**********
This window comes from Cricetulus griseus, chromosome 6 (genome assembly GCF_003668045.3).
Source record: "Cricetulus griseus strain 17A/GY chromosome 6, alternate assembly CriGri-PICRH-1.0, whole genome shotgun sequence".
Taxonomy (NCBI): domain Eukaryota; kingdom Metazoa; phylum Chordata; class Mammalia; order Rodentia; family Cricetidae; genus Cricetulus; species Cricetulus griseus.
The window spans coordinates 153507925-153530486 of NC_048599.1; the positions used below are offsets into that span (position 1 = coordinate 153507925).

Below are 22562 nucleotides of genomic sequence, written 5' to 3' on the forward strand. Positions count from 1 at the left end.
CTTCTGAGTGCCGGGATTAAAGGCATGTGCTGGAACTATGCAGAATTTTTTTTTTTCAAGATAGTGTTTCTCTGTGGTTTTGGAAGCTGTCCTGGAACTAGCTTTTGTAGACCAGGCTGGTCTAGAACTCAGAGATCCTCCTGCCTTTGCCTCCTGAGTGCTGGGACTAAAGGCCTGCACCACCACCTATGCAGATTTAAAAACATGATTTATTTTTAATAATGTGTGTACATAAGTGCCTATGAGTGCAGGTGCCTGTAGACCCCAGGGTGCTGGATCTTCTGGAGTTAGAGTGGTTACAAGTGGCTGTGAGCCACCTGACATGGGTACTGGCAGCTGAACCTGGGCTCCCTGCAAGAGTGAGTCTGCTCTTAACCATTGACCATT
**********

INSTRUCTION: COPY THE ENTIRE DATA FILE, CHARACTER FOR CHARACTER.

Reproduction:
This window comes from Cricetulus griseus, chromosome 6 (genome assembly GCF_003668045.3).
Source record: "Cricetulus griseus strain 17A/GY chromosome 6, alternate assembly CriGri-PICRH-1.0, whole genome shotgun sequence".
Taxonomy (NCBI): domain Eukaryota; kingdom Metazoa; phylum Chordata; class Mammalia; order Rodentia; family Cricetidae; genus Cricetulus; species Cricetulus griseus.
The window spans coordinates 153507925-153530486 of NC_048599.1; the positions used below are offsets into that span (position 1 = coordinate 153507925).

Below are 22562 nucleotides of genomic sequence, written 5' to 3' on the forward strand. Positions count from 1 at the left end.
CTTCTGAGTGCCGGGATTAAAGGCATGTGCTGGAACTATGCAGAATTTTTTTTTTTCAAGATAGTGTTTCTCTGTGGTTTTGGAAGCTGTCCTGGAACTAGCTTTTGTAGACCAGGCTGGTCTAGAACTCAGAGATCCTCCTGCCTTTGCCTCCTGAGTGCTGGGACTAAAGGCCTGCACCACCACCTATGCAGATTTAAAAACATGATTTATTTTTAATAATGTGTGTACATAAGTGCCTATGAGTGCAGGTGCCTGTAGACCCCAGGGTGCTGGATCTTCTGGAGTTAGAGTGGTTACAAGTGGCTGTGAGCCACCTGACATGGGTACTGGCAGCTGAACCTGGGCTCCCTGCAAGAGTGAGTCTGCTCTTAACCATTGACCATT